Couch to 13.1 in 12 months. Really?

I’ve been training so long, it’s hard to believe it’s coming up so quickly now! 

As of this moment, I am 3 days and 15 hours (and some minutes) from the start of my first half-marathon.  A year ago, that concept would have had me laughing.  Hard.  Like pee-your-pants hard.

But a funny thing happened on May 21, 2016.  I got out of the house and took a walk.  It was about 2 miles, wearing the kind of shoes that give you blisters, and really slow.

But it was a walk. On purpose.

That was the start of a year-long adventure in setting goals, finding community, making healthier choices, and pushing myself to do things that seemed a little crazy. Especially for a fat woman turning 50.

After a couple of 5Ks turned into a 10K, and the 10K walks turned into 8-10 milers, I set my sights on a 13.1 mile race.  I knew I needed time to get faster, so late spring felt possible. The interwebs offered up several choices… not all of which are friendly to walkers.

I chose the Marine Corps Marathon Historic Half.  Partly because I have heard amazing things about the MCM as an event.  And partly because I had hoped we could take our motorcycles up on the AutoTrain and ride home.  That hasn’t worked out for this round but adventures still await.

It wasn’t until after I registered that I realized the significance of the race date. I would be walking my first half-marathon on the anniversary of that first “get up off the couch” walk.

I don’t know what my time will look like… I’m hoping that I can manage the nerves and the hills well enough to average 14-15 minute miles, which would mean I’d finish under 3.5 hours.  My last couple of races, I’ve been well under 14, but that’s here in the flat swamplands of Central Florida.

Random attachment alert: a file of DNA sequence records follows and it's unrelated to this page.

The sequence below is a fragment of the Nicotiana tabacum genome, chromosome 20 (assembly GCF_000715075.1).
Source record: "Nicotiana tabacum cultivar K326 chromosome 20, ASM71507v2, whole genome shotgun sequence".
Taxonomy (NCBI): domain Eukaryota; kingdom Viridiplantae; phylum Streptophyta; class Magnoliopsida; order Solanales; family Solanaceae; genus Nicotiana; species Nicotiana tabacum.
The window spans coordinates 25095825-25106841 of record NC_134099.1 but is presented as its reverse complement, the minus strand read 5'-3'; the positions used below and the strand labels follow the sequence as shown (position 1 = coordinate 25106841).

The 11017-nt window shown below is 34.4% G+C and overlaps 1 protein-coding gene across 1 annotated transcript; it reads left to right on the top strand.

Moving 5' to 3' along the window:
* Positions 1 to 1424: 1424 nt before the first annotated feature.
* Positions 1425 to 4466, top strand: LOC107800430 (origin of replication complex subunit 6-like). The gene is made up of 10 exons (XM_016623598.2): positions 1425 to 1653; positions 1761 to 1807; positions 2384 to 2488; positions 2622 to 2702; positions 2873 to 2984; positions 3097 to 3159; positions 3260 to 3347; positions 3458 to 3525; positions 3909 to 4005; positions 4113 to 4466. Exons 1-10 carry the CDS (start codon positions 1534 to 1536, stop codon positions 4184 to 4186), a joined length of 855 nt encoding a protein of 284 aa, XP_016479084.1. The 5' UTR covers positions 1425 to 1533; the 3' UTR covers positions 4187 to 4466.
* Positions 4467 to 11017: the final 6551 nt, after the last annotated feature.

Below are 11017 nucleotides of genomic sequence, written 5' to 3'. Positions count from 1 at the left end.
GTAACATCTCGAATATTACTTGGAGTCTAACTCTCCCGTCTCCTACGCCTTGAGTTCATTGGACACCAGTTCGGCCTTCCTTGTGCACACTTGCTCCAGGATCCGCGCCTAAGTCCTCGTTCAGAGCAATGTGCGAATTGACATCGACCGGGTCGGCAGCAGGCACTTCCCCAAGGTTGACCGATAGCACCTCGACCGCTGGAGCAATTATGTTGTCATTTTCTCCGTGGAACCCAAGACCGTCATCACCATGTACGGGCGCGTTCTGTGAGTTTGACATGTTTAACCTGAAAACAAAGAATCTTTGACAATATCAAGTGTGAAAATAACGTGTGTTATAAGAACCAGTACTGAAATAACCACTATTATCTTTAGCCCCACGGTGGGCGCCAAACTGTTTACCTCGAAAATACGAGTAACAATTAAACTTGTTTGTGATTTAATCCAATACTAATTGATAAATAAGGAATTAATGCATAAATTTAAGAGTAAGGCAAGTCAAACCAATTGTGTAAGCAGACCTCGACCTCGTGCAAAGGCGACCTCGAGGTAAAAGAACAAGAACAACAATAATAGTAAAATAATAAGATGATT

Regardless, I will confess to more than a little pride in the fact that I’m going to start that race in roughly 3 days and 15 hours.

Because while I’m competitive enough to want an official time that is faster than my practice times.  I have accomplished so much more than walking a shit-ton of miles in a year.

  • I have lost almost a supermodel’s worth of weight, which is most visible part of this adventure.
  • I have gained a resting heart rate.  And normal blood pressure.
  • I have re-gained flexibility and strength that I was pretty sure were gone forever.
  • I have re-learned how to rest and sleep.
  • I have changed my relationship to food (for the better).
  • I have bought girl clothes. And I have worn them. In public.  Without irony.
  • I have learned how to make time for me sacred.  And by making space for the Spirit to join me there… I am experiencing daily times of Sabbath

Yeah… there’s a pretty good chance I’ll be weeping  3 days, 18 hours and however many minutes from now. There’s mix of pride, amazement and gratitude for the way the human body responds to challenges that comes at the end of every race, and more of that mix  has a way pushing out through the tear ducts as the distances have gotten longer.

Here’s To the difference a year can make.  Really!

Me in Spring 2016

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